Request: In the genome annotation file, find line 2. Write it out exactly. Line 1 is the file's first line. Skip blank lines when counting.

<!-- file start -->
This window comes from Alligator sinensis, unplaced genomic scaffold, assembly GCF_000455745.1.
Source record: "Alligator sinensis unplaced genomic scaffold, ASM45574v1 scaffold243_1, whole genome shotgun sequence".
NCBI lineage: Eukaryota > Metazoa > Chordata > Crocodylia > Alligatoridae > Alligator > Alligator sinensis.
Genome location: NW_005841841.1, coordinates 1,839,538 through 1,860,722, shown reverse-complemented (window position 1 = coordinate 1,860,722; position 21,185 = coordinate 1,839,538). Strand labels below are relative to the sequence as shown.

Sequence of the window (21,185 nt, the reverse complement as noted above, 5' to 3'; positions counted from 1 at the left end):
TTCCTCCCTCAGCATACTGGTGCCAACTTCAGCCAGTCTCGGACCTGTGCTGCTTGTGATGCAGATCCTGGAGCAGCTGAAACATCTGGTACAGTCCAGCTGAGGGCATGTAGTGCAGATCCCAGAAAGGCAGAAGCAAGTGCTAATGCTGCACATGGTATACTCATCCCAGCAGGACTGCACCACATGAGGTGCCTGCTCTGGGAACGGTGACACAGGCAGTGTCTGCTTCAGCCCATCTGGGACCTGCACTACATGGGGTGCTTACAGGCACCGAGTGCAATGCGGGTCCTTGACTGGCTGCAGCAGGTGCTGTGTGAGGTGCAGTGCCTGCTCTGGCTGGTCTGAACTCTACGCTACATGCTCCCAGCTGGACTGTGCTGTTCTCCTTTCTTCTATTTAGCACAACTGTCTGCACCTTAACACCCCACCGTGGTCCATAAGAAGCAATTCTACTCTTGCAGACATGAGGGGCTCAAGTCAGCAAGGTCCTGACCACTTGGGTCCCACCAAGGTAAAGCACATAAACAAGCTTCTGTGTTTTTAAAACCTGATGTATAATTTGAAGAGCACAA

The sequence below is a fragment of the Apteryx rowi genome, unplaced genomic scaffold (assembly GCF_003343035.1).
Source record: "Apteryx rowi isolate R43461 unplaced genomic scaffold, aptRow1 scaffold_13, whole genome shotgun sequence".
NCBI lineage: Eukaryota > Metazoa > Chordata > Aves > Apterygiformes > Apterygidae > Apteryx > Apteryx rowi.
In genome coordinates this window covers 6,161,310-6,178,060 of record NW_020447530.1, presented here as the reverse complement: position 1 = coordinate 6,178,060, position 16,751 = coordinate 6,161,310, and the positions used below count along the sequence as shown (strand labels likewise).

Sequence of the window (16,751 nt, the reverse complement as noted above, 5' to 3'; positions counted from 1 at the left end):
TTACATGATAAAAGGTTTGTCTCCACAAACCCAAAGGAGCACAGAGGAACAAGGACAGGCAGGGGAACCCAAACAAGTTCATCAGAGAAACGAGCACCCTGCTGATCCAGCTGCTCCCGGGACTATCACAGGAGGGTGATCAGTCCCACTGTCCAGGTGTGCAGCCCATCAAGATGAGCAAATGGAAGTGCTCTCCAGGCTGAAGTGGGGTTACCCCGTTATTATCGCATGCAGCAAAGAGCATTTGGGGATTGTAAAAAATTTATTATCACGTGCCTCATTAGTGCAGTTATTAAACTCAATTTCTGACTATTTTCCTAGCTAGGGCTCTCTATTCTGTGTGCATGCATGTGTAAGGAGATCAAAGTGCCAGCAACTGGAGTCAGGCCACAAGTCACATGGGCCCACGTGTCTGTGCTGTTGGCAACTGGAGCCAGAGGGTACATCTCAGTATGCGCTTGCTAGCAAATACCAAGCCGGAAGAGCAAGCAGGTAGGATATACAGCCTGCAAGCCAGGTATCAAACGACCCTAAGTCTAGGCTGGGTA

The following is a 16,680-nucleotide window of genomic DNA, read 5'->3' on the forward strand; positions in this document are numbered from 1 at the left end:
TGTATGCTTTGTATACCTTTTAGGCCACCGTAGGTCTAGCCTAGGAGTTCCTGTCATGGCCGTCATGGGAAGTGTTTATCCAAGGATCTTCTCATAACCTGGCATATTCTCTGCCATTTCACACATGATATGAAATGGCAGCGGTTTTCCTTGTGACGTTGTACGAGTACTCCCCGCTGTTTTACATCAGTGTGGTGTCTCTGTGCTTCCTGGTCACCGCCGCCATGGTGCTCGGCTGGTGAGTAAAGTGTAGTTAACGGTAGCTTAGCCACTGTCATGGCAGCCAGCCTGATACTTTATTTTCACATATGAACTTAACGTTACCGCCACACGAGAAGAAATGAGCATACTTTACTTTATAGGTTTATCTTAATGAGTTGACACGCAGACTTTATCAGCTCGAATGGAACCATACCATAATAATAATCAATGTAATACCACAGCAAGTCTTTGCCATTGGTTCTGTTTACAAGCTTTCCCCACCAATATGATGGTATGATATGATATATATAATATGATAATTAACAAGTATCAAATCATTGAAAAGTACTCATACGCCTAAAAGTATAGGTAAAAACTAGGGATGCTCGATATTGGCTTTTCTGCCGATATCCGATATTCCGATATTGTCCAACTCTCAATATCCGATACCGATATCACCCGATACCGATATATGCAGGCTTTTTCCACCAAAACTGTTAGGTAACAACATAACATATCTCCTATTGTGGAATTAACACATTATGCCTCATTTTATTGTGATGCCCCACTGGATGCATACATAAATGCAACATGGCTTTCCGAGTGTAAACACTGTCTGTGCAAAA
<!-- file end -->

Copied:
Source record: "Alligator sinensis unplaced genomic scaffold, ASM45574v1 scaffold243_1, whole genome shotgun sequence".